From Gettysburg, I went on down thorough the pan-handle of West Virginia, which was actually one of the finest manicured highway stretches I’ve ever seen. Enchanting, actually. Across the Mason-Dixon Line, I headed in to Shenandoah. In the powers invested upon me by me, I re-dub the Appalachian Mountains the “Adorable Appalachian Foothills” (I feel the same about Southwestern “rivers”). Hey, it’s all relative, I suppose.
I can only imagine how beautiful the Autumn colors would be.
This is about the highest the Appalachians get, at around 4,000 feet above sea level. The highest point of the Appalachian range is 6,684 ft. At the lodge near the peak I heard my first southern accent. Hardly over the Mason-Dixon Line. She did explain the lack of pine trees. It had to do with seasonal factors. And, she in turn was fascinated by saguaro cacti. She was also hospitable enough to pack me a coffee to go. Good thing, as it got a little chilly.
Shortly hereafter a deer was munching away. My attention was divided between the scenery and the Prime Ministerial debates on the radio, though.
Apologies if there are copyright issues here, but this postcard was too good. After some giggling, I promptly purchased it.
In Charlottesville coming onto the University of Virginia campus, this was odd to me at first. Coming from the Pacific Northwest, dotted with reminders of the Lewis & Clark Trail (Meriwether wrote that my hometown was the site west of the Rockies most worthy of settlement), I always thought of these two as quintessentially Northwestern. But, they were, after all, Virginians. Both had roots in Abermarle County in central Virginia.
It is only a short drive up to Monticello, but my oh my, back in Jefferson’s time, this must have been quite a trip up the hill. I’ll get back to this picture at the end. Take your guesses now.
If only I could have taken photos inside. If I had had any doubts Jefferson would have nothing to do with the Tea Party before…
From the side. Unfortunately, it slipped my mind to photograph the East front.
Full lawn. Jefferson later regretted deforesting this expanse, in the summer heat.
If you noticed in the side view, there was a tree cut down. This is now the last witness tree. All the flowers on the grounds are those which Jefferson planted. As with everything else intellectual, Jefferson experimented with horticulture.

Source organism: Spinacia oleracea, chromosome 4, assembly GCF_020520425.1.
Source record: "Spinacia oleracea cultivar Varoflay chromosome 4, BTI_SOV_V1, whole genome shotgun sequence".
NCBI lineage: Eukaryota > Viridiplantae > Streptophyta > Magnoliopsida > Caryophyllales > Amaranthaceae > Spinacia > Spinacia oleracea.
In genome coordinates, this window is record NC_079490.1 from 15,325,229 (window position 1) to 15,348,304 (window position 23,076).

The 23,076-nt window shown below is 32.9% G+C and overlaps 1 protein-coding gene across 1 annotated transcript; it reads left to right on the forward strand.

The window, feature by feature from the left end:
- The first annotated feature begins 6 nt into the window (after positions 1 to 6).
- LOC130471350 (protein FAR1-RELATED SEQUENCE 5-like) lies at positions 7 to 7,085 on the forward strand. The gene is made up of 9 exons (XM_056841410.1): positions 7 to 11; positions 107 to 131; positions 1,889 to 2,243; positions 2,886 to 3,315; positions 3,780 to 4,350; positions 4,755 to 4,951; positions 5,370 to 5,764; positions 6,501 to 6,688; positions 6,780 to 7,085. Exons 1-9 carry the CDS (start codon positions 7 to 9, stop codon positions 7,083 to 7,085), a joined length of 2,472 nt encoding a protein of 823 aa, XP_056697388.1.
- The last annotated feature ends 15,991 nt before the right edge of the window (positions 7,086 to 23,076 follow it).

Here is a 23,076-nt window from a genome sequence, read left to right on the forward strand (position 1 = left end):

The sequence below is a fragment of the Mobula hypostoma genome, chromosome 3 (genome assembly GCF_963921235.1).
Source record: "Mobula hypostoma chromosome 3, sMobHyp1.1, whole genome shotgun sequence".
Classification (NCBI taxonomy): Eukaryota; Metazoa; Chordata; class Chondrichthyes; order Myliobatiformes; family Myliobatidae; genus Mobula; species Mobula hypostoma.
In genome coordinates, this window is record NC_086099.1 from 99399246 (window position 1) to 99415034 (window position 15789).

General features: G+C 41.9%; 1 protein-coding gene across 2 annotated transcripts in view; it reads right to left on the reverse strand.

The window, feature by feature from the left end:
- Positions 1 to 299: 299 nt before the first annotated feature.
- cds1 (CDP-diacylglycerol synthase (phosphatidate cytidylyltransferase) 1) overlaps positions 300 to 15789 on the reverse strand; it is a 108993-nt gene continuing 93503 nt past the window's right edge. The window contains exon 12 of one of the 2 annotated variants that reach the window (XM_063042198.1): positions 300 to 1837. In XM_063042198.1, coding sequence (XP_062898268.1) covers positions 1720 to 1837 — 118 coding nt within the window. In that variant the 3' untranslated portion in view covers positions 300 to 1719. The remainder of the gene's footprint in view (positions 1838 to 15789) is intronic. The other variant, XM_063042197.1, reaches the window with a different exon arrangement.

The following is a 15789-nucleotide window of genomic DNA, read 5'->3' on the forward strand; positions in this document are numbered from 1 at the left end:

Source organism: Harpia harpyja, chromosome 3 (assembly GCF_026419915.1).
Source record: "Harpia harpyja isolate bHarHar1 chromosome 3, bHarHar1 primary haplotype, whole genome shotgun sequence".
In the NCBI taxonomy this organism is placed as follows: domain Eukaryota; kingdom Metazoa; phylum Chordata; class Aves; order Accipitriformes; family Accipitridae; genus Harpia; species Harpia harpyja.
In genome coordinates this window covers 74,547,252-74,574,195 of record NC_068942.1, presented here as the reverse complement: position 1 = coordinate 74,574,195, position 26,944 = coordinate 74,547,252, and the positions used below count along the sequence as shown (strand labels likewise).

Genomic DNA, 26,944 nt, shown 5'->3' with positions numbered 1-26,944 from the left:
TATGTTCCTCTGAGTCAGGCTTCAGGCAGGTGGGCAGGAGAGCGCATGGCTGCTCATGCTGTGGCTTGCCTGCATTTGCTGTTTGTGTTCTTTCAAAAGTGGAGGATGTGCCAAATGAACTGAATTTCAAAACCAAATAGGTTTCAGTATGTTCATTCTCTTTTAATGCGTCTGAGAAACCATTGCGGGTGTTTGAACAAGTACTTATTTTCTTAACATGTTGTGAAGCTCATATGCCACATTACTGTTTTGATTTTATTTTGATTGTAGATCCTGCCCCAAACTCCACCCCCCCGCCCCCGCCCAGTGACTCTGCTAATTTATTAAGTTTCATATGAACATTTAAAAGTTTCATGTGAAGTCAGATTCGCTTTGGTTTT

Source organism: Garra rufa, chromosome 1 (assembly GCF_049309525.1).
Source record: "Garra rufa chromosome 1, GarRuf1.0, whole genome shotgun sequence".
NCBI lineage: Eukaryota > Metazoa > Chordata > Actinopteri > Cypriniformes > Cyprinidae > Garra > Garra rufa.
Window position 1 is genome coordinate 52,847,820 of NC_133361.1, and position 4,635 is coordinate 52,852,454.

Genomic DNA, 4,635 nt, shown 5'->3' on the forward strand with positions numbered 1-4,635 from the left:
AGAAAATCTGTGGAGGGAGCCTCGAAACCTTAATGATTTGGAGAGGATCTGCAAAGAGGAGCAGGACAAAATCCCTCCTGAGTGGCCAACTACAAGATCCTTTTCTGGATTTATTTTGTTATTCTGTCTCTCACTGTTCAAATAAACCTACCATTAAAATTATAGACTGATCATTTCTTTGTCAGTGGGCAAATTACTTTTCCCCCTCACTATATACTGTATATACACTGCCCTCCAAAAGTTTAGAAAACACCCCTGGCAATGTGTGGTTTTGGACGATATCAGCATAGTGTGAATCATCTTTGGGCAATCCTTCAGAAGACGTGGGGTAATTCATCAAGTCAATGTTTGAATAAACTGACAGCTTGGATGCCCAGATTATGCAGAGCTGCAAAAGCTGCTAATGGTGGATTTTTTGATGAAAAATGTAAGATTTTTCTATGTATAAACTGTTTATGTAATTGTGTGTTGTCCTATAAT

Down the hill across the lawn, Jefferson created a walking path. It started out with three concentric circles, this being one of them, descending in size. Not much to look at in the photo, but I longed to go further and walk the same peaceful walk as Jefferson is said to have done to clear his mind and reflect. Oh, the thoughts he must have thought…
You don’t want to know how long I had to wait to get this shot.
This is Mulberry lane on the East side. In Jefferson’s time this would have been bustling, like a mini main street.
Of course, most of its denizens would have lived in dwellings this size. They were slaves.
This was the where the blacksmith made all sorts of things, from nails to gardening implements, horseshoes, etc. Among slaves, this was a more prized and better paying duty (Jefferson did give supplemental income depending on job).
Grave of Rachel Levy. Monticello is in the shape it is today thanks to Uriah Levy, whom bought it in the 1830s. As a Jew, he admired Jefferson’s commitment to Religious Freedom. Something which 70% of us are really forgetting today as a nation.
Jefferson grave. Notice what he was most proud of, after the Declaration of Independence. Upon learning how many so-called “patriotic” Americans believe Muslims shouldn’t be able to run for president, he turned over yet again, I’m sure.
Thom. Not to scale at all. He should be about 1-2 inches taller than me.
In the middle of the parking lot was this. The African American graveyard. There are no lasting markers.
Right next door was Ash Lawn-Highland. James Monroe’s residence.
The front of Monroe’s simple house.
Back porch with later addition (in yellow).
He actually had relatively nice slave quarters. It should also be remembered that Monroe was what might be later called a Separatist. This is why he helped found Liberia and why its capital is called Monrovia.
The two very different personalities of the two Founding Fathers, set apart by a little hill, were very apparent.
At the University of Virginia. I’m not quite sure what this is, but it was very photogenic.
The rotunda at the University of Virginia, designed by Thomas Jefferson. Scroll back up to my first Monticello picture. This is what is seen through the (carefully tended) foliage. And you know, some days cloudy days can be great, but what I would have given for a blue sky to break up the dome here.
Also, I had to get creative, as there was scaffolding for renovations on the lower half of the building.
Final question. What on earth is Zeta ‘IMP’ about?
I wish I had of gotten some pics of the Downtown Mall. They shut down main street and made it into a very European feeling shopping, eating and cultural heart of the city. There was a very vibrant feel to the city, even when driving around the more mundane parts, that I could see myself living in Charlottesville. I enjoyed it very much.
I also, in a sense, like Lewis and Clark before me, felt part of me had come home that first night in Virginia. There was a sense of contentment to it all; a magic in the air when I stepped outside to be alone before bed.
Just don’t ever ask me to get lacrosse mania…